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From the New York Ladies' Chronicle.


The progress of knowledge, science, and art, in this country, within the last century, is most cheering. At the commencement of the century, we numbered five million of inhabitants.:-now, our population exceeds eleven millions.

During the last fifty years what has not been done! The West has cleared the navigations of its mighty streams, and opened roads through its vast forests. The South has been equally zealous in production and augmenting the prices of its great staples. The North has been steadily moving on in untiring zeal, in extending the manufacturing and commercial interests.- In regard to the whole country a new era has arisen. The arts, the sciences, manufactures, commerce, and agriculture, so eminently the pursuits of peace, engage society with a degree of enterprize, and an intenseness of application, hitherto unknown. We tread on a broad theatre- new objects are opening, and new resources are developed on every side. "Science has triumphed over matter. Fire impels the vessel along the hostile element. The aeronaut soars above the eagle in the thin expanse, and the firm metals torn from the bowels of the earth, fumes into gas at the touch of the chemist and wing him on his way. The triple ray of the sun has been unravelled. We ascend in contemplation on his beams, and bathe in the central flood of light and life. And we have weighed in the balance the orbs which circle on the dark verge of our universe. Bounds however have been prescribed to us, and we must not sorrow, if we who are placed a little below the angels, are not allowed to pass them. There is a truer philosophy from which we learn that our present state of being is not the existence, in which we are to advance in an unchecked career of excellence."

Proud, happy, thrice happy in America! "the home of the oppressed- the asylum of the emigrant- where the citizen of every clime, and the child of every creed, roams free and untramelled as the wild winds of heaven- baptized at the font of liberty in fire and blood- cold must be the heart that thrills not at the mention of thy name."! Search creation around, my countrymen, and where do you find a land that presents such a glorious scene for contemplation! Look at our institutions- our seminaries- our agricultural and commercial interests- and above all, and more than all, look at the gigantic strides we are making in all that ennobles human kind! "When the old world with its 'pride, pomp, and circumstance.' shall be covered with the mantle of oblivion- when thrones shall have crumbled, and dynasties shall have been forgotten- then will our happy America stand amid regal ruin, and national desolation, towering sublime like the last mountain in the deluge; majestic, immutable, and magnificent, in the midst of blight, ruin, and decay- the last remnant of earth's beauty- the last resting place of liberty and the light of heaven!"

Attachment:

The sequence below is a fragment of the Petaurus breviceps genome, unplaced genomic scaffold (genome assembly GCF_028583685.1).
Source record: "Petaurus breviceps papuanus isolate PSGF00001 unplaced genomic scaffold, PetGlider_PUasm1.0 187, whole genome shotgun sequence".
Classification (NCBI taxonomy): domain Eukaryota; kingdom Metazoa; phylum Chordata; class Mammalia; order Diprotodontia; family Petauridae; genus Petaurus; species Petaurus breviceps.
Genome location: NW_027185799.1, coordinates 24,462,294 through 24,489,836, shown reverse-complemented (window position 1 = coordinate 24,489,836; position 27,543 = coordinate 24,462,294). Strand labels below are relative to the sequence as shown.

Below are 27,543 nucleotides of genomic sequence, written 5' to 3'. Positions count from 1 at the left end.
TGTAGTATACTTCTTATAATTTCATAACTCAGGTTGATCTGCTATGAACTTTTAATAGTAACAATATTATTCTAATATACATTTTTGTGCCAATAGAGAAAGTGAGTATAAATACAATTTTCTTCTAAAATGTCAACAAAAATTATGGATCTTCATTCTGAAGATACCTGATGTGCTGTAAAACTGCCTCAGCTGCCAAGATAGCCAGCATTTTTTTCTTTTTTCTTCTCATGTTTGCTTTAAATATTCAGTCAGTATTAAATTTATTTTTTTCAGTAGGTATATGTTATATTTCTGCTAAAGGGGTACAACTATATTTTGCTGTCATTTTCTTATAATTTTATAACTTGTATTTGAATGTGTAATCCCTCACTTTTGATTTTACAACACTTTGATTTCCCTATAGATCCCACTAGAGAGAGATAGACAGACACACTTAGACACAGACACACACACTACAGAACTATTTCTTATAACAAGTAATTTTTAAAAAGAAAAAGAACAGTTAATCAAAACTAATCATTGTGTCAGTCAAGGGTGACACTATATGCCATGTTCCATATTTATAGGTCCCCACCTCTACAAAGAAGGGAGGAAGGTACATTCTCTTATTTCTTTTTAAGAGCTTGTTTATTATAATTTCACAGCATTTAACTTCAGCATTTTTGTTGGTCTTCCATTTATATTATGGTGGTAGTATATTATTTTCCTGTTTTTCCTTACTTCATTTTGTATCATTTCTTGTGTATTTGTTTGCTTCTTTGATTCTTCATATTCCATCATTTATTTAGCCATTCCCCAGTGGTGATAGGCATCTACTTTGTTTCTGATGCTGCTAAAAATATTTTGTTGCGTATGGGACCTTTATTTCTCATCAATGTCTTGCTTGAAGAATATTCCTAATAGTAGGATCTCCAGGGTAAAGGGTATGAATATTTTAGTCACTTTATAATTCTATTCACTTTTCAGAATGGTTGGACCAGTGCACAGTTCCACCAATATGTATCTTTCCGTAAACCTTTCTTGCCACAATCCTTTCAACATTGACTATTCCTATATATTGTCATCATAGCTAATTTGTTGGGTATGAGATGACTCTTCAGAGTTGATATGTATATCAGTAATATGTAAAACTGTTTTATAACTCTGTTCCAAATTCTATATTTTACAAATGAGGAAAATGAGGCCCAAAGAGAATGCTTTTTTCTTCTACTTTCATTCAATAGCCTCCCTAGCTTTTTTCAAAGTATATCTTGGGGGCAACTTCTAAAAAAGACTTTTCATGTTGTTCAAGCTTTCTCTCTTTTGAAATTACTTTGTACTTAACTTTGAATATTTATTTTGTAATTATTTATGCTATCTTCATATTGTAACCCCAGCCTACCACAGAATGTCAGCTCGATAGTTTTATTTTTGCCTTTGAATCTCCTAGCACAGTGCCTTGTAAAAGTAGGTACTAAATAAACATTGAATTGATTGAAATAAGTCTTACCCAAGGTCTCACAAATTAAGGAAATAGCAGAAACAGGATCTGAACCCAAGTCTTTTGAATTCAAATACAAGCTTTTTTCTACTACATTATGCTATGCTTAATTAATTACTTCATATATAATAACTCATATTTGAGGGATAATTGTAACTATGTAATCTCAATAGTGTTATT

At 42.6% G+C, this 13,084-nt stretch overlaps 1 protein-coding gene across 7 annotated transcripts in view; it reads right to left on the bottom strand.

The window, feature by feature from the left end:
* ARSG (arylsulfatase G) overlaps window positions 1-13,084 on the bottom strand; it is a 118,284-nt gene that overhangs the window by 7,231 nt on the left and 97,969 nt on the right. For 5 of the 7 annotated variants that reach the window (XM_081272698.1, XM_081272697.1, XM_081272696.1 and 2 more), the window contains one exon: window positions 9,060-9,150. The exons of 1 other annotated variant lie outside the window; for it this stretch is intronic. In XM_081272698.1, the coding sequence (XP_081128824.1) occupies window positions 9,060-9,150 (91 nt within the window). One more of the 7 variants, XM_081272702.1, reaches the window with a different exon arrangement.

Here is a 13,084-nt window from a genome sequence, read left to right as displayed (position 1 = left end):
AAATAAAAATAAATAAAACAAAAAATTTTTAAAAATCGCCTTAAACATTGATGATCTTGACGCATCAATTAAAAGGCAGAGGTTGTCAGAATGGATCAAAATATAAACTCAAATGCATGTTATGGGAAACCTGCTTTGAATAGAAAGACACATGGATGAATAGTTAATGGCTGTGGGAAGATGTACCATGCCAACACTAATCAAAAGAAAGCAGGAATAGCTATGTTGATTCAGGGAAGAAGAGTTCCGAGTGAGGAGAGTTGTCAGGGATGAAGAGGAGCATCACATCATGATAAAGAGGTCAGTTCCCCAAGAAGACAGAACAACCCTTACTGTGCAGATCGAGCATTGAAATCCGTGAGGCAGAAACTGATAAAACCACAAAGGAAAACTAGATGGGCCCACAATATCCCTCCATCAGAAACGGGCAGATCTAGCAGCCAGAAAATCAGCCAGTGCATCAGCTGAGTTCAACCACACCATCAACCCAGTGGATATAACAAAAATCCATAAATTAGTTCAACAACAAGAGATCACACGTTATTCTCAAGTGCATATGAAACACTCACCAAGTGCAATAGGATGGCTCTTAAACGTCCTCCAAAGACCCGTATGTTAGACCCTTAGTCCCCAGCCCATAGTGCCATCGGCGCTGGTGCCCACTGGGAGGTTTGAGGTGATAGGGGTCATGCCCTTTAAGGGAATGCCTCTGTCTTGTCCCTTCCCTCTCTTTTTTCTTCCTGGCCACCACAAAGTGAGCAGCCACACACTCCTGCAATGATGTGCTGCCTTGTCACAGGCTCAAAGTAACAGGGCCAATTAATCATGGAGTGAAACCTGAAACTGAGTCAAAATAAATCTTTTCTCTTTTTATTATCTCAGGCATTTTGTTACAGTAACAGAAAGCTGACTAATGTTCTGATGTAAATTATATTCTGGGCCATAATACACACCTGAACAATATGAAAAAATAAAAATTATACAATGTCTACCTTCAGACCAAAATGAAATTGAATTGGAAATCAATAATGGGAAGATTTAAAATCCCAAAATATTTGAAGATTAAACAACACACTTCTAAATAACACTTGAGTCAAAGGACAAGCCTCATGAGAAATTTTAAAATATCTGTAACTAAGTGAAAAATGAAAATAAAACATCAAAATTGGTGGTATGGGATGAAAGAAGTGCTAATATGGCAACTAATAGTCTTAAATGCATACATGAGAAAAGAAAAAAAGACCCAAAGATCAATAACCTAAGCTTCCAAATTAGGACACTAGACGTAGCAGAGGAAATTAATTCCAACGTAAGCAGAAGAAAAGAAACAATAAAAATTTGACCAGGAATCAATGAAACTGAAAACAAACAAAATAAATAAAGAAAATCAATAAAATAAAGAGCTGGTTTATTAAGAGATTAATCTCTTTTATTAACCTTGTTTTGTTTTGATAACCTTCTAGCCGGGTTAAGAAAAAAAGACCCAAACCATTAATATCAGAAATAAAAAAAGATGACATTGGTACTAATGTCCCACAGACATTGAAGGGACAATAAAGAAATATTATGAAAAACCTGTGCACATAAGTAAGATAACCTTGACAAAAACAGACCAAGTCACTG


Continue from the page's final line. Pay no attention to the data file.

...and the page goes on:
(c) Pocumtuck Valley Memorial Association, Deerfield MA. All rights reserved.
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This author's celebration of the progress of the United States was written in 1830 during the administration of Andrew Jackson. It presents several typical themes. It notes the inevitable progress of the country through science, commerce and individual self-improvement. It glorifies the triumph over and righteous exploitation of nature. It also points to the promise of the "new world" when compared to the decadence of the "old world." The author claims that in America "the citizen of every clime, and the child of every creed, roams free and untrammeled at the wild winds of heaven." It should be remembered, however, that by 1830 the successes of Southern industry, lauded by the author, were the product of the labor of over 2 million chattel slaves. . Furthermore, the Indian Removal act became law in 1830. By the end of the decade, 47,000 Native Americans would be displaced from the Eastern homelands to the West, either through treaty or through coercion.


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"Improvement" article from the New York Ladies Chronicle republished in the Greenfield Gazette and Franklin Herald newspaper

publisher   Greenfield Gazette and Franklin Herald
date   Feb 23, 1830
location   Greenfield, Massachusetts
height   9.75"
width   3.75"
process/materials   printed paper, ink
item type   Periodicals/Newspaper
accession #   #L05.124

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"Plan of Deerfield in the County of Franklin from Actual Survey"

"Reflections on the Present State of Things" article from Greenfield Gazette and Franklin Herald newspaper

"Historical Collections, being a General Collection of Interesting Facts, Traditions, Biographical Sketches, Anecdotes &c.",

"Emigration from Britain to America" article from the Hampshire Gazette newspaper

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